Market traders’ stress levels may be increased by the pressure they face as heads of households or as their family’s sole source of income. Some market traders have unemployed husbands or other male adults they support in sharp contrast to cultural beliefs about gender roles that position men as heads of families (Lateef, 1994). Frequent requests for financial support in the form of loans or gifts to kin cause many small-scale enterprises to become insolvent. While traders develop their own strategies for coping with these demands from kin and other members of their social network, they sometimes do so in violation of local cultural norms in ways that can create conflict (Curry, 1999; van der Grijp, 2003).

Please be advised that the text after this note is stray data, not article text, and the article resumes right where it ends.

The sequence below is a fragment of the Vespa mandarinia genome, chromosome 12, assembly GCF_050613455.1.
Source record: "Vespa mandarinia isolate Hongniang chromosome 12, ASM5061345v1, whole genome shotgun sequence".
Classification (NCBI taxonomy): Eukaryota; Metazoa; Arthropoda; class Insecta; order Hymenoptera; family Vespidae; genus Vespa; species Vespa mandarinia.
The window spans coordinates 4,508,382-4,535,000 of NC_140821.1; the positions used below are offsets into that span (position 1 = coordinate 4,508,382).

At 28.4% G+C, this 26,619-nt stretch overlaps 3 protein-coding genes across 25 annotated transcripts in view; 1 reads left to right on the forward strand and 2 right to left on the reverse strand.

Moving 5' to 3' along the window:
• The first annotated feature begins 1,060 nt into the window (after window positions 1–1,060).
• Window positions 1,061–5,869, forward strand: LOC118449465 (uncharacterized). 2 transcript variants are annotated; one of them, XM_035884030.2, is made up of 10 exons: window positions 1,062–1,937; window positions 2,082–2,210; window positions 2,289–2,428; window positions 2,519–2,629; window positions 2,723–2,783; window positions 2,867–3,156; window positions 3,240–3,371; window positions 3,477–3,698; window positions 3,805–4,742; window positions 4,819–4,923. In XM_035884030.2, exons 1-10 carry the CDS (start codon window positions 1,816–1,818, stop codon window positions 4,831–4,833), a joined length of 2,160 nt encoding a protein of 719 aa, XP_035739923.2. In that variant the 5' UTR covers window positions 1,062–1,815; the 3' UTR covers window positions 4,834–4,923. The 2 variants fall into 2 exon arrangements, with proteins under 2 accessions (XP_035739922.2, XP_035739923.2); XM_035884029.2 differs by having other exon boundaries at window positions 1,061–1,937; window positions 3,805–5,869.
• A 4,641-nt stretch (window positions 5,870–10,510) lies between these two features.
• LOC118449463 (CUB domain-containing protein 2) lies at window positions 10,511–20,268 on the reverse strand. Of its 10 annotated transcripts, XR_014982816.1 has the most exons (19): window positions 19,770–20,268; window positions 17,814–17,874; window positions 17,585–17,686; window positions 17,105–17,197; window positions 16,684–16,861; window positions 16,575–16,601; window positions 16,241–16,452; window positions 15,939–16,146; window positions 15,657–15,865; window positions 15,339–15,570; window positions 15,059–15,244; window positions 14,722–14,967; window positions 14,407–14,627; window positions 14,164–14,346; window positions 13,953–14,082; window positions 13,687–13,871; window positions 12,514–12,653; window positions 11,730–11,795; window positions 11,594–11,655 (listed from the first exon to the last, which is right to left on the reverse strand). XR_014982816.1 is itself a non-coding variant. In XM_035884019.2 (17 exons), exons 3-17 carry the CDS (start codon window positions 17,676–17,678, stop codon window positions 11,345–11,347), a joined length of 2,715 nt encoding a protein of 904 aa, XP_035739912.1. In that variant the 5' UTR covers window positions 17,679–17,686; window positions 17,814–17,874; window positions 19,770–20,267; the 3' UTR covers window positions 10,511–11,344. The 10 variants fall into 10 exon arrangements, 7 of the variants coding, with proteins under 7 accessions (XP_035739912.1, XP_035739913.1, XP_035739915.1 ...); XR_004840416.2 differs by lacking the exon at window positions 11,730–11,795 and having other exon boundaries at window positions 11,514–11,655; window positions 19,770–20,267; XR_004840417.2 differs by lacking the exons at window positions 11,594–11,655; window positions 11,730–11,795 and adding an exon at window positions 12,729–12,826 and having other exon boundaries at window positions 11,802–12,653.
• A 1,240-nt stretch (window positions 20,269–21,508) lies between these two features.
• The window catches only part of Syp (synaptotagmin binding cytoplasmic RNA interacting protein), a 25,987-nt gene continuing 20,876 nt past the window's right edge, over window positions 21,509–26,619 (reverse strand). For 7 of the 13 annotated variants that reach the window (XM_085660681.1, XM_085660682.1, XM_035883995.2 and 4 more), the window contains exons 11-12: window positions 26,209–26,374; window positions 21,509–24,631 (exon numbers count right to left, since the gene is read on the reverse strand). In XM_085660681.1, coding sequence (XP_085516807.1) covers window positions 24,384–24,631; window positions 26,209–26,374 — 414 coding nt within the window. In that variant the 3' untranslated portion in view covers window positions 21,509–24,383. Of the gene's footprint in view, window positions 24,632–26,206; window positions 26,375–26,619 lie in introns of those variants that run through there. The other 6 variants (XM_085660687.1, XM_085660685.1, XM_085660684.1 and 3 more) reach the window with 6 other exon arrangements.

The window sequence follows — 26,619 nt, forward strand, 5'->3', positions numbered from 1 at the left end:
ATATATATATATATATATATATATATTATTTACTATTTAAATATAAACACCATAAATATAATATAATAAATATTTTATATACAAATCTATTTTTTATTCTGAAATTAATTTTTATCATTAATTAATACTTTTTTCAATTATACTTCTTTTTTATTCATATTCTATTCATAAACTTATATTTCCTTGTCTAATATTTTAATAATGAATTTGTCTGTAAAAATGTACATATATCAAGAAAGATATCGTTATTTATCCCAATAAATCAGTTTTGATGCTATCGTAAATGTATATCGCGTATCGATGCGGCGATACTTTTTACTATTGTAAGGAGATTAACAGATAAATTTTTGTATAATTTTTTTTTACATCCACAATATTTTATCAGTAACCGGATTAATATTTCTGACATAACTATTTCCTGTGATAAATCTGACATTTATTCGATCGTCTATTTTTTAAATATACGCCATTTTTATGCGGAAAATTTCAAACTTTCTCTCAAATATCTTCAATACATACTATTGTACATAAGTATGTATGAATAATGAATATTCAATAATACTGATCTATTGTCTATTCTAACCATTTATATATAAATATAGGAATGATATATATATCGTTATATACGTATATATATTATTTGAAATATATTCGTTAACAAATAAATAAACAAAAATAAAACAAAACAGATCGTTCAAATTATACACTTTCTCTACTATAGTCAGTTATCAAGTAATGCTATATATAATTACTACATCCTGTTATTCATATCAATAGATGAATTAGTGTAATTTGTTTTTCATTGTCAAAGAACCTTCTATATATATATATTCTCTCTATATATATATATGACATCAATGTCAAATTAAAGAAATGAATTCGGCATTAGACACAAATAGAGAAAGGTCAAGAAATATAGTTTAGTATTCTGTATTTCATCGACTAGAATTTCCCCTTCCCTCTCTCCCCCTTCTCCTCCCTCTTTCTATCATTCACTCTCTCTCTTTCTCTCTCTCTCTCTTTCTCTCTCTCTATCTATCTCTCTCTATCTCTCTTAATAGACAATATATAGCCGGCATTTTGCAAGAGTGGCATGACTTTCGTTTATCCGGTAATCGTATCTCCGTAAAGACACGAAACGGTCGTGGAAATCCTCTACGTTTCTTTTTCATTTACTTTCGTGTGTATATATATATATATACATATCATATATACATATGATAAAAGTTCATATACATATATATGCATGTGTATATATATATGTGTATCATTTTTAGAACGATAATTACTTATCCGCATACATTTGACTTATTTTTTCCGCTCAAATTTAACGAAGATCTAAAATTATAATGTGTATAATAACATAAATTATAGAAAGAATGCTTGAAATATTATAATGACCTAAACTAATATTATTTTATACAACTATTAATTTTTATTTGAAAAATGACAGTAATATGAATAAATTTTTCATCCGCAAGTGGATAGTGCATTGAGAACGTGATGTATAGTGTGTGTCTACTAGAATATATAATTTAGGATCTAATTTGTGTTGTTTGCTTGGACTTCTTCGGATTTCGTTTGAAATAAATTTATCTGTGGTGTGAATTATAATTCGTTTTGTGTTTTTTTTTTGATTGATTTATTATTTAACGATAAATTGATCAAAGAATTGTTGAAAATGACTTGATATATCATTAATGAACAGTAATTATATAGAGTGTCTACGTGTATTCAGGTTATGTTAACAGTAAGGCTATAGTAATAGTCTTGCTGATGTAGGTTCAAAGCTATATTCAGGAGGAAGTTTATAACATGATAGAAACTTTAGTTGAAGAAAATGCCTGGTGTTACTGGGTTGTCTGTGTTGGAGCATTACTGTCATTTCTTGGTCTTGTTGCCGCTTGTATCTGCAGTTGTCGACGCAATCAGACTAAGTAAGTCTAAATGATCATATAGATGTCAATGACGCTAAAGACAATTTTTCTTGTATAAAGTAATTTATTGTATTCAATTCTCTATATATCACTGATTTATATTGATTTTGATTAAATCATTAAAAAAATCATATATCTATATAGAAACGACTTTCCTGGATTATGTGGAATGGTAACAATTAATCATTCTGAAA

Cultural beliefs about gender also dramatically impact women market traders’ experiences of their work. Women’s work is often devalued and minimized, despite its significant contribution to families and communities, and market traders are no exception to this. Women’s powerful economic and non-economic contributions to their families and the national economies in which they live is all too frequently overlooked by both their own families and national governments (Bourke, 2005; Dunlop, 2003). Women’s role in production may be further devalued in societies where men handle the vast majority of cash exchange, which is often viewed as more prestigious (Feinberg, 1986). Women are frequently associated with domestic practices, particularly food preparation and the provision of sexual favors. In one study, these activities were linked in through an elaborate system closely resembling a market structure (Hammar, 1996).